Janesville16.3°

'Area's most wanted' on courthouse television

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Neil Johnson
February 4, 2013

What it is: A closed-circuit television that shows names and photographs of Rock County's most-wanted criminals, missing people and local public safety announcements.

The TV runs off a wireless computer that is updated constantly using an offsite computer run by a vendor.

The TV also shows the weather, has local announcements and has a ticker of news stories from The Gazette that runs across the bottom of the screen.

The system, which was installed and is run through a partnership by the Janesville and Beloit police departments and the Rock County Sheriff's Office and Janesville-based technology vendors J.R. Media and Novak Networx.

The system is being paid for by money from Janesville and Beloit CrimeStoppers, officials said.

The system is similar to the half-dozen roadside marquees that the Janesville Police Department has set up around town that show the faces and names of local wanted criminals.

Janesville police officer Chad Sullivan, who led the effort to get the TV installed, said the idea was to find a cost-effective way to help Rock County police departments get more leads on missing and wanted people and more arrests in open criminal cases.

Sullivan said that each law enforcement agency in Rock County has dozens if not hundreds of open bail-jumping cases—people charged with crimes who either don't show up for court appearances or don't comply with conditions of their bond.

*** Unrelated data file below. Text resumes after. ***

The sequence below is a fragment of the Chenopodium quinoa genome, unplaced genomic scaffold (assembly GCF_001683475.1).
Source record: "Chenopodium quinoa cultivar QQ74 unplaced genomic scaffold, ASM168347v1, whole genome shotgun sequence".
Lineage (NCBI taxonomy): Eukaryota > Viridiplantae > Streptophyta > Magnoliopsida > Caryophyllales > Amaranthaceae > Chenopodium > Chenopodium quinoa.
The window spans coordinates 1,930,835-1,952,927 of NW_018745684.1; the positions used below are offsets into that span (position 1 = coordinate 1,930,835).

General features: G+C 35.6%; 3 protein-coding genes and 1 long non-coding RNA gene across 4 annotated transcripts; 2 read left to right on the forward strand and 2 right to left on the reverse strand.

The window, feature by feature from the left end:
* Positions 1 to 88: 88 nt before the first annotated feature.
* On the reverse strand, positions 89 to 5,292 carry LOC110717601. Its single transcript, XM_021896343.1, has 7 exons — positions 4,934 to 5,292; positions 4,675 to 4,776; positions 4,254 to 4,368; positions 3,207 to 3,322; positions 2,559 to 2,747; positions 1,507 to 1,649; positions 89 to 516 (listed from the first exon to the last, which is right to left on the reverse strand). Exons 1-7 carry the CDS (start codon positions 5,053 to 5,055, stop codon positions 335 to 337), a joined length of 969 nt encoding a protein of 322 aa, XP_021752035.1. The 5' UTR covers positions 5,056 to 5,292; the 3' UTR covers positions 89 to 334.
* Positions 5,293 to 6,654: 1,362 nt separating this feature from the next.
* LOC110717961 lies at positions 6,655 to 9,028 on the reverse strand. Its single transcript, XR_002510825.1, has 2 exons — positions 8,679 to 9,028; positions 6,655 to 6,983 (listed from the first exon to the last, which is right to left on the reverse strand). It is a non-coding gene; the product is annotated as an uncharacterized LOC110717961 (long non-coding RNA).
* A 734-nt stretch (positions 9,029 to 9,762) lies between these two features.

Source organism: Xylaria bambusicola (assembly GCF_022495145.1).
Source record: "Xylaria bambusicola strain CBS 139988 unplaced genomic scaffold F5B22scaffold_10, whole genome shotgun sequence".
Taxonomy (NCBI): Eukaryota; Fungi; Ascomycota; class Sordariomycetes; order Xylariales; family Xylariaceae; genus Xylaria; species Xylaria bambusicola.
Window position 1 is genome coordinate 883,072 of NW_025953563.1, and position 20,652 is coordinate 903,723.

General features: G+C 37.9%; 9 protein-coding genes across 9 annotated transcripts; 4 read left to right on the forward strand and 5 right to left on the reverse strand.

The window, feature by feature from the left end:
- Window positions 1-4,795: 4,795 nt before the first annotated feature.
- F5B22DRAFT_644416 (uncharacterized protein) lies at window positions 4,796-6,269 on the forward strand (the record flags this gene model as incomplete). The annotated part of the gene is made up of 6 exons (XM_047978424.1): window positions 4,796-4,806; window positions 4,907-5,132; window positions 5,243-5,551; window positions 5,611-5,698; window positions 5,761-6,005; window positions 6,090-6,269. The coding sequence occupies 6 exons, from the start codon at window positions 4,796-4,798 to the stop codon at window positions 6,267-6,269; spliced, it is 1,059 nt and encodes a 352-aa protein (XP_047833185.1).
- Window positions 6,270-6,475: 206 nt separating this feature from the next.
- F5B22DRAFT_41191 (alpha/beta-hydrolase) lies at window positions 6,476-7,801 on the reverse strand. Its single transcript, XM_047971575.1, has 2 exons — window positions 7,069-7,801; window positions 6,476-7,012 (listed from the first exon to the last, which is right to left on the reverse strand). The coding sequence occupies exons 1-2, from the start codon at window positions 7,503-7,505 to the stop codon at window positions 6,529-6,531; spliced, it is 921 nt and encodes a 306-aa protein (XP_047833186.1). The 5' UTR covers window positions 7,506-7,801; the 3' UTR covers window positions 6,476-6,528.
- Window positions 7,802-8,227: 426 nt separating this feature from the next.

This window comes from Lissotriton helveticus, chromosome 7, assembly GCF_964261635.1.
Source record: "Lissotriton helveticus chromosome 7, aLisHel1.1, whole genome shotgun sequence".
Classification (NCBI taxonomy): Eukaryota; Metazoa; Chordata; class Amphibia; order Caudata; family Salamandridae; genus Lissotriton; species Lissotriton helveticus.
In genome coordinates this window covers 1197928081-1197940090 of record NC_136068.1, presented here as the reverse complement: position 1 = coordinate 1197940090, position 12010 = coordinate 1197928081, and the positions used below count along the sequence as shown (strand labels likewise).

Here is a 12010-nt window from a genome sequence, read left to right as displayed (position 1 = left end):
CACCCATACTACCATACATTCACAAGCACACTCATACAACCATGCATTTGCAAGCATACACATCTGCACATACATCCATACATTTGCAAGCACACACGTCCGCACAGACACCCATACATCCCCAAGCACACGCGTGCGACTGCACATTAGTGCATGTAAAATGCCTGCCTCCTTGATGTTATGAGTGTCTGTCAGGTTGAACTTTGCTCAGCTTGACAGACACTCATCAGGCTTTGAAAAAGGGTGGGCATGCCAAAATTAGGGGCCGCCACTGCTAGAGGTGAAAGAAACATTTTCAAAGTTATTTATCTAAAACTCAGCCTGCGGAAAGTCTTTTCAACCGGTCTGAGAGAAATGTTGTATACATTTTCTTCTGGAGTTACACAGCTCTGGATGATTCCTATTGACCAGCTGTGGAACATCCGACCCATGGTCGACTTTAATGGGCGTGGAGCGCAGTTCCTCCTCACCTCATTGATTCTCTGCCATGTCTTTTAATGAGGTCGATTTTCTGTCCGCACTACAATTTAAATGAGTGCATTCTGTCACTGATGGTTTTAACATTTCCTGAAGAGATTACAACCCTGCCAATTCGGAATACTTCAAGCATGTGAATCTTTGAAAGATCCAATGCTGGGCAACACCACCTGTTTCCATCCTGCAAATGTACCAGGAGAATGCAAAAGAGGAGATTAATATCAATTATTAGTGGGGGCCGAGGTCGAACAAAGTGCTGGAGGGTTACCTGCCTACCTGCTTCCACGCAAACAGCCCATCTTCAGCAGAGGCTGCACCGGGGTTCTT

"With limited manpower, it's just not feasible to chase those hundreds of cases down at all times," Sullivan told The Gazette.

The new TV monitor helps police set up an investigation network without a great expense of time or resources. It's placed on a wall right outside the courthouse's jury room.

Police view the area as a hotspot, Sullivan said, because it has a lot of traffic by people who know and associate with local criminals, plus dozens of prosecutors and people facing criminal charges going in and out of the courtroom every week.

Sullivan said the TV went online last week, and already it's netted leads and arrests on several open cases. In one criminal case, a district attorney came walking out of the jury room, glanced at the "most wanted" TV and recognized a wanted woman he'd seen before in court.

Police and the district attorney were able to trace the woman to Rhode Island, Sullivan said.



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